CD REVIEW: Duets With My Americal Idols by Oleg Frish
The popular, affable product of a Russian family of musicians, Oleg Frish brings together a multitude of American music legends for this unique collaboration. After gaining popularity in Russia for his work as a radio personality, Oleg Frish began making waves in the New York music scene in the early 1990’s, and it wasn’t long before kingpins like B.B. King and Donna Summer began associating with him. Ever the master of variety, Oleg Frish can sing in 24 different languages.
The 2014 release “Duets with My American Idols” brings Oleg full-circle, back to the early American music that influenced him as a kid. The songs themselves span decades of classic American hits and include cameos from greats like Tony Orlando, Bobby Rydell and Ben E. King.
After an introduction from Connie Francis sets the mood, the listener is treated to the tune, “You’re Nobody Till Somebody Loves You”, performed with Gary U.S. Bonds. Oleg is adaptable enough to mix his swooning style with Gary’s, making for a very palatable introductory first track. There does seem to be a sense that the music is a little over-produced, but Oleg does a fantastic job of staying true to the originals.
If you enjoy swing music that is bridled with simple, punchy horn accompaniment, you’ll love most of tracks on this album. There isn’t much left to be desired after hearing “On the Sunny Side of the Street” with Tony Orlando, because Oleg and Tony share such great charisma and obvious love for this genre.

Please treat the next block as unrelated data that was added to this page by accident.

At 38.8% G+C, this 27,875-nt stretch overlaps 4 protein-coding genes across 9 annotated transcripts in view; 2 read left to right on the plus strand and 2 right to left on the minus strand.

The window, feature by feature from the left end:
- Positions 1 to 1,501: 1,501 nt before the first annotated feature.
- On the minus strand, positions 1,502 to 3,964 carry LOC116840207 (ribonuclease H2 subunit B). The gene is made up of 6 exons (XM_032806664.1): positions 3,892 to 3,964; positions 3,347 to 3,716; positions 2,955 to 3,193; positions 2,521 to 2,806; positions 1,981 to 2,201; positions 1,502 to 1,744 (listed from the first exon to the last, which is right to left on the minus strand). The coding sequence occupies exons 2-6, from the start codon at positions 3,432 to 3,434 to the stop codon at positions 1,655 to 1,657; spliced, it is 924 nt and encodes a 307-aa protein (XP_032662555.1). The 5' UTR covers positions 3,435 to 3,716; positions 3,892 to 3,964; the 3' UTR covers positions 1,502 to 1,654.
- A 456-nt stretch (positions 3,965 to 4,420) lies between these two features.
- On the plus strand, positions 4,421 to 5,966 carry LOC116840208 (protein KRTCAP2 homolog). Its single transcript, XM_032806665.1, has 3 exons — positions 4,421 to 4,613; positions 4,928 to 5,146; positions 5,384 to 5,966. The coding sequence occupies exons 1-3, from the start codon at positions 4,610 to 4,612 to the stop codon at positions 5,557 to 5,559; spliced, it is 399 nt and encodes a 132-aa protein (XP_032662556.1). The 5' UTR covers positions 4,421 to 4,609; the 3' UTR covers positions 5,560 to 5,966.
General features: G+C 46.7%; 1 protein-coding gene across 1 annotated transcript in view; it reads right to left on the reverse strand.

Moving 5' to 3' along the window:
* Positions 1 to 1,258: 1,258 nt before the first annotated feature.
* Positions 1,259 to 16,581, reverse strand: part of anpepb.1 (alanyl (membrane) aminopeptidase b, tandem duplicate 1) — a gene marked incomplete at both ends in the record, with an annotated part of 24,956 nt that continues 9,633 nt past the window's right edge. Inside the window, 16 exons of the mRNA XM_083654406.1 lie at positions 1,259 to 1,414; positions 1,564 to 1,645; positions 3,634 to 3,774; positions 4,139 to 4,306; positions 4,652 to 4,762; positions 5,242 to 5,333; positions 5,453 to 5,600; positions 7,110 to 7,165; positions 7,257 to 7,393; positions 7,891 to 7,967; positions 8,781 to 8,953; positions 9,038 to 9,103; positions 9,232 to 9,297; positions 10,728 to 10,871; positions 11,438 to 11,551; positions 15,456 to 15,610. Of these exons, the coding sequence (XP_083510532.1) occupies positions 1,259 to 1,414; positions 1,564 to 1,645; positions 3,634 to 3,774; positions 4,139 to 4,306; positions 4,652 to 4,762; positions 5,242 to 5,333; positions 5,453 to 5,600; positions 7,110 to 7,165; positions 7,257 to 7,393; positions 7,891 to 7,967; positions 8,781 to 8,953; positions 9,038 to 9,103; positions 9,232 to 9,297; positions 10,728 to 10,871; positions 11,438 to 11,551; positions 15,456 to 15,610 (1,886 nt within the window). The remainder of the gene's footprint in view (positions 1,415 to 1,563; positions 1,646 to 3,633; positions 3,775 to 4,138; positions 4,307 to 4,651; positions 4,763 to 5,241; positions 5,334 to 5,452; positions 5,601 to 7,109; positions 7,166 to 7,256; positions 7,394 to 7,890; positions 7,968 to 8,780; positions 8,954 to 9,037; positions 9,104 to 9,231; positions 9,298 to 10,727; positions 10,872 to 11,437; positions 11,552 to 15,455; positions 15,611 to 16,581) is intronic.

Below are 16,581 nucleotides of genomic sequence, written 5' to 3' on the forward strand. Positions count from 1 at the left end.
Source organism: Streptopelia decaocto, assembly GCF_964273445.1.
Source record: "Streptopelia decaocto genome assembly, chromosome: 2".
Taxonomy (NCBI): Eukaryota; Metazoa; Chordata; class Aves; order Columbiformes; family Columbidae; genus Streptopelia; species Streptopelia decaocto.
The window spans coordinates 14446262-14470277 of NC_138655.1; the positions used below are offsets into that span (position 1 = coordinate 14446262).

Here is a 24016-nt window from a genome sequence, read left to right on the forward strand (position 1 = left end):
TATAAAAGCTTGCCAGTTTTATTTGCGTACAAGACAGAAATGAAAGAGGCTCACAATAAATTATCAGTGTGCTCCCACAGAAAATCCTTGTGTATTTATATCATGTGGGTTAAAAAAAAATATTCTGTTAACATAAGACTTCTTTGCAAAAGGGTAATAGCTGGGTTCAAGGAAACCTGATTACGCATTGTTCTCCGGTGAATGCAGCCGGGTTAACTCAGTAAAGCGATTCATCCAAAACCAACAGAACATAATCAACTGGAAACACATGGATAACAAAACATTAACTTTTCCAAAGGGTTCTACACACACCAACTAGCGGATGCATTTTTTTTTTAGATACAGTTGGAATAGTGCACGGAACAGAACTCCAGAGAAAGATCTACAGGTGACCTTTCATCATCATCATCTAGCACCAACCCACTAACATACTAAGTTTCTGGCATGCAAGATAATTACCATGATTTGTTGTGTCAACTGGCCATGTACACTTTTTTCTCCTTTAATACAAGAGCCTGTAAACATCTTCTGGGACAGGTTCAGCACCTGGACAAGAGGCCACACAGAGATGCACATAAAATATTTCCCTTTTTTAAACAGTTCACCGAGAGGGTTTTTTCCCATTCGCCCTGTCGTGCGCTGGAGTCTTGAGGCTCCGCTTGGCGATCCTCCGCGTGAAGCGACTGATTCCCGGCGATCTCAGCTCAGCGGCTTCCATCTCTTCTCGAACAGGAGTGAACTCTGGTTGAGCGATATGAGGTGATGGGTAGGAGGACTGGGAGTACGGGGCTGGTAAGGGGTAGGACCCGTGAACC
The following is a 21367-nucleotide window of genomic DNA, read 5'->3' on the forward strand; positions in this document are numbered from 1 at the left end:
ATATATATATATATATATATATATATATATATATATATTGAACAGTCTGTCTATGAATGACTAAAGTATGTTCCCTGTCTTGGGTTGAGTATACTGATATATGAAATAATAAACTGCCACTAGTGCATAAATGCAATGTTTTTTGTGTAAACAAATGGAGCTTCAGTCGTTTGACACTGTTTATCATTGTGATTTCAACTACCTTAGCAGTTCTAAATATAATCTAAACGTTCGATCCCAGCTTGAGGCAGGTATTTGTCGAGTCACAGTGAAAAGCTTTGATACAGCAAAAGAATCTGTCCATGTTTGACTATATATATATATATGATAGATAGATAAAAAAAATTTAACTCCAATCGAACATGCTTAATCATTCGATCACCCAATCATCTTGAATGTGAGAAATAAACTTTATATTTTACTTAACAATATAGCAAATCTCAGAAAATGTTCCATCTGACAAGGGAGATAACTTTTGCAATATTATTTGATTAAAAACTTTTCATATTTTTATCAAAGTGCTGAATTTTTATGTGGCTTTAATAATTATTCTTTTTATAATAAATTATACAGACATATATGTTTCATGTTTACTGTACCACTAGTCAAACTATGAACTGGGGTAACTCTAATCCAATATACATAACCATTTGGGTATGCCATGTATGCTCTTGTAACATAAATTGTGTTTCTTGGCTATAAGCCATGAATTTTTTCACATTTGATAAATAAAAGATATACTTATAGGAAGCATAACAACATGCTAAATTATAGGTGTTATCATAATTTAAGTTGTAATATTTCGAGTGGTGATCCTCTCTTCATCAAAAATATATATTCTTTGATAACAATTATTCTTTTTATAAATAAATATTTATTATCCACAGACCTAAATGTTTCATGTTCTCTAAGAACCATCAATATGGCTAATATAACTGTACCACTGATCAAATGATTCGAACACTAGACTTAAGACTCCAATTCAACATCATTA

Interestingly, Oleg takes a few opportunities to take on some American music hits on his own, starting with “The Things We Did Last Summer”. So, while the title of the album alludes to it being comprised solely of duets, there are tracks that are solo performances from Oleg. If you’re a purist, you might be put off by this. However, the tempo of the album keeps a fairly steady pace and you’ll probably find yourself bopping along to every track, whether it’s just Oleg or not.
For true fans of Oleg Frish, the highlight of this album will certainly be it’s final track, “Volare” with Bobby Rydell. This is because Bobby Rydell was the first real American music influence on Oleg, and the two of them do an astounding job at covering this hallmark American staple of lounge jazz.
There are moments during the album when those who haven’t heard Oleg before might raise an eyebrow because his distinct, Russian accent does sound through during certain verses. This characteristic of his singing actually grows on you – there’s also his inherent singing talent mixed with the accent, making for an interesting, crooning style of singing that sticks with you. The vocal harmonies achieved by Oleg and his duet partners are pleasant, and the piano, horns, drums and bass components tie all of the music together very nicely. Overall, the album “Duets with My American Idols” is a lively, important and culturally accurate offering from Oleg Frish.
by Bret Dallas Dianich
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